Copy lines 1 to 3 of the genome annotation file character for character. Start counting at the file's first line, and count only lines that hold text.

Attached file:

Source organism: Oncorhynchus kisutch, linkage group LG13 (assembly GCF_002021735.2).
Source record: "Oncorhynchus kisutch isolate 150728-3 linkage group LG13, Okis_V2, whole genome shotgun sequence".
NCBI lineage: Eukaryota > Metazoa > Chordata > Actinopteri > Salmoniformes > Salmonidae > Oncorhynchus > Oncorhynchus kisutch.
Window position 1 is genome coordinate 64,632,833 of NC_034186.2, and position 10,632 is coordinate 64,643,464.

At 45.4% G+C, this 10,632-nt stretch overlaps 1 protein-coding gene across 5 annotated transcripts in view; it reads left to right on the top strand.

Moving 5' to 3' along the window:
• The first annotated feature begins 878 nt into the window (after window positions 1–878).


Source organism: Oncorhynchus kisutch, linkage group LG13 (assembly GCF_002021735.2).
Source record: "Oncorhynchus kisutch isolate 150728-3 linkage group LG13, Okis_V2, whole genome shotgun sequence".
NCBI lineage: Eukaryota > Metazoa > Chordata > Actinopteri > Salmoniformes > Salmonidae > Oncorhynchus > Oncorhynchus kisutch.